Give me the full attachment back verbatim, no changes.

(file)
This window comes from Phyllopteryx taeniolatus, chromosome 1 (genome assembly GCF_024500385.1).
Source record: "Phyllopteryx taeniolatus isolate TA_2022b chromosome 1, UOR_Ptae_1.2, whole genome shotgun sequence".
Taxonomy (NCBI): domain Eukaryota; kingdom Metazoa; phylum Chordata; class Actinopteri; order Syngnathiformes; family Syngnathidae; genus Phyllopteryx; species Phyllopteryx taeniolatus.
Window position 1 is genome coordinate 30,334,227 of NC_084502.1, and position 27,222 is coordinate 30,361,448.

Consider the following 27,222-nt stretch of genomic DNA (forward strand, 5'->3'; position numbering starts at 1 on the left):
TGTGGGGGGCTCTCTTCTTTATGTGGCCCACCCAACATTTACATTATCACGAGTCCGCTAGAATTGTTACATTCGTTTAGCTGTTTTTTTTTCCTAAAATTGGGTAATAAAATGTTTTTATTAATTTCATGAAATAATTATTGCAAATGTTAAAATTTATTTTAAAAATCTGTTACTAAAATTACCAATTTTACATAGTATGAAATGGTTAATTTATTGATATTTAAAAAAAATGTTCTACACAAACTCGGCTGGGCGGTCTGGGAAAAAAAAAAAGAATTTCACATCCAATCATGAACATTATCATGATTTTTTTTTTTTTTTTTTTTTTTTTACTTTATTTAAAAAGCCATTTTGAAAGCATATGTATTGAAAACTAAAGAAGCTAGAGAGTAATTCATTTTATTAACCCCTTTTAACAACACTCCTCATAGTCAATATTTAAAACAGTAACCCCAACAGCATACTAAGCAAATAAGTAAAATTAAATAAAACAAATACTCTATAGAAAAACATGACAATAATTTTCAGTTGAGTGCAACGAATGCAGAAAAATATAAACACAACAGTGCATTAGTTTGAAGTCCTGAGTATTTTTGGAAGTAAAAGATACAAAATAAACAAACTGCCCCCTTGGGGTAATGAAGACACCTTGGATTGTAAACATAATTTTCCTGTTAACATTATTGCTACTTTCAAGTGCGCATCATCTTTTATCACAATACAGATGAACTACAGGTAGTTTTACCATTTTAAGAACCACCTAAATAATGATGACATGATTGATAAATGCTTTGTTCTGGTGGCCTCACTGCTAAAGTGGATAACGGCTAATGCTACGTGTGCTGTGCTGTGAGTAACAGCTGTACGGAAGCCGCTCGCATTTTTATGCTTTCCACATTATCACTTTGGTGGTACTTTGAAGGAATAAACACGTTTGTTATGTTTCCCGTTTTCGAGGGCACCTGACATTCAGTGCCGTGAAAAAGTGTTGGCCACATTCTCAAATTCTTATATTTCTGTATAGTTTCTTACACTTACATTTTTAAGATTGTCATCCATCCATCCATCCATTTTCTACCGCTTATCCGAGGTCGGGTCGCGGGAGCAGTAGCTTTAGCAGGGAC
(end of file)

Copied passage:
This window comes from Phyllopteryx taeniolatus, chromosome 1 (genome assembly GCF_024500385.1).
Source record: "Phyllopteryx taeniolatus isolate TA_2022b chromosome 1, UOR_Ptae_1.2, whole genome shotgun sequence".
Taxonomy (NCBI): domain Eukaryota; kingdom Metazoa; phylum Chordata; class Actinopteri; order Syngnathiformes; family Syngnathidae; genus Phyllopteryx; species Phyllopteryx taeniolatus.
Window position 1 is genome coordinate 30,334,227 of NC_084502.1, and position 27,222 is coordinate 30,361,448.

Consider the following 27,222-nt stretch of genomic DNA (forward strand, 5'->3'; position numbering starts at 1 on the left):
TGTGGGGGGCTCTCTTCTTTATGTGGCCCACCCAACATTTACATTATCACGAGTCCGCTAGAATTGTTACATTCGTTTAGCTGTTTTTTTTTCCTAAAATTGGGTAATAAAATGTTTTTATTAATTTCATGAAATAATTATTGCAAATGTTAAAATTTATTTTAAAAATCTGTTACTAAAATTACCAATTTTACATAGTATGAAATGGTTAATTTATTGATATTTAAAAAAAATGTTCTACACAAACTCGGCTGGGCGGTCTGGGAAAAAAAAAAAGAATTTCACATCCAATCATGAACATTATCATGATTTTTTTTTTTTTTTTTTTTTTTTTACTTTATTTAAAAAGCCATTTTGAAAGCATATGTATTGAAAACTAAAGAAGCTAGAGAGTAATTCATTTTATTAACCCCTTTTAACAACACTCCTCATAGTCAATATTTAAAACAGTAACCCCAACAGCATACTAAGCAAATAAGTAAAATTAAATAAAACAAATACTCTATAGAAAAACATGACAATAATTTTCAGTTGAGTGCAACGAATGCAGAAAAATATAAACACAACAGTGCATTAGTTTGAAGTCCTGAGTATTTTTGGAAGTAAAAGATACAAAATAAACAAACTGCCCCCTTGGGGTAATGAAGACACCTTGGATTGTAAACATAATTTTCCTGTTAACATTATTGCTACTTTCAAGTGCGCATCATCTTTTATCACAATACAGATGAACTACAGGTAGTTTTACCATTTTAAGAACCACCTAAATAATGATGACATGATTGATAAATGCTTTGTTCTGGTGGCCTCACTGCTAAAGTGGATAACGGCTAATGCTACGTGTGCTGTGCTGTGAGTAACAGCTGTACGGAAGCCGCTCGCATTTTTATGCTTTCCACATTATCACTTTGGTGGTACTTTGAAGGAATAAACACGTTTGTTATGTTTCCCGTTTTCGAGGGCACCTGACATTCAGTGCCGTGAAAAAGTGTTGGCCACATTCTCAAATTCTTATATTTCTGTATAGTTTCTTACACTTACATTTTTAAGATTGTCATCCATCCATCCATCCATTTTCTACCGCTTATCCGAGGTCGGGTCGCGGGAGCAGTAGCTTTAGCAGGGAC